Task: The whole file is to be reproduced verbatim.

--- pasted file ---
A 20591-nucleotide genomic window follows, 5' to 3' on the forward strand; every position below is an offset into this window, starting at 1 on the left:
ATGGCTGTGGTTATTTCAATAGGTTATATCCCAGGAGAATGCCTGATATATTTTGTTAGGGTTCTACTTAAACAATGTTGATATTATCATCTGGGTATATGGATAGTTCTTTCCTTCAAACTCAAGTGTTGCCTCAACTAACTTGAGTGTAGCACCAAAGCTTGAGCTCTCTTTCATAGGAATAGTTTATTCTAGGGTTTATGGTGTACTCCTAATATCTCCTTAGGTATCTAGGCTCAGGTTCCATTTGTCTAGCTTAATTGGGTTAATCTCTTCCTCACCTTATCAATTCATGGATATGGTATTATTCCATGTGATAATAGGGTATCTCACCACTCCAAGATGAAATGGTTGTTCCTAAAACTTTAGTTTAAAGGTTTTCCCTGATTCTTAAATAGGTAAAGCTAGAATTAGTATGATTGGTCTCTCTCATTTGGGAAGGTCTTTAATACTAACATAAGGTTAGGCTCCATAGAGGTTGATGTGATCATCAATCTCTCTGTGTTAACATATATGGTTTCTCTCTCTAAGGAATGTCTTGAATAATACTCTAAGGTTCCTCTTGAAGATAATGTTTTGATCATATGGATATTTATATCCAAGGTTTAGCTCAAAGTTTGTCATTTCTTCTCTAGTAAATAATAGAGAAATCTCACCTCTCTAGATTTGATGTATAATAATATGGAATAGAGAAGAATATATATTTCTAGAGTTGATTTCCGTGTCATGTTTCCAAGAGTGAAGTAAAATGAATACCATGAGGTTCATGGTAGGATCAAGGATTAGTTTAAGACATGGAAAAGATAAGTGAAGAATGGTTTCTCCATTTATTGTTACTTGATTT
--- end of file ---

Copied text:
A 20591-nucleotide genomic window follows, 5' to 3' on the forward strand; every position below is an offset into this window, starting at 1 on the left:
ATGGCTGTGGTTATTTCAATAGGTTATATCCCAGGAGAATGCCTGATATATTTTGTTAGGGTTCTACTTAAACAATGTTGATATTATCATCTGGGTATATGGATAGTTCTTTCCTTCAAACTCAAGTGTTGCCTCAACTAACTTGAGTGTAGCACCAAAGCTTGAGCTCTCTTTCATAGGAATAGTTTATTCTAGGGTTTATGGTGTACTCCTAATATCTCCTTAGGTATCTAGGCTCAGGTTCCATTTGTCTAGCTTAATTGGGTTAATCTCTTCCTCACCTTATCAATTCATGGATATGGTATTATTCCATGTGATAATAGGGTATCTCACCACTCCAAGATGAAATGGTTGTTCCTAAAACTTTAGTTTAAAGGTTTTCCCTGATTCTTAAATAGGTAAAGCTAGAATTAGTATGATTGGTCTCTCTCATTTGGGAAGGTCTTTAATACTAACATAAGGTTAGGCTCCATAGAGGTTGATGTGATCATCAATCTCTCTGTGTTAACATATATGGTTTCTCTCTCTAAGGAATGTCTTGAATAATACTCTAAGGTTCCTCTTGAAGATAATGTTTTGATCATATGGATATTTATATCCAAGGTTTAGCTCAAAGTTTGTCATTTCTTCTCTAGTAAATAATAGAGAAATCTCACCTCTCTAGATTTGATGTATAATAATATGGAATAGAGAAGAATATATATTTCTAGAGTTGATTTCCGTGTCATGTTTCCAAGAGTGAAGTAAAATGAATACCATGAGGTTCATGGTAGGATCAAGGATTAGTTTAAGACATGGAAAAGATAAGTGAAGAATGGTTTCTCCATTTATTGTTACTTGATTT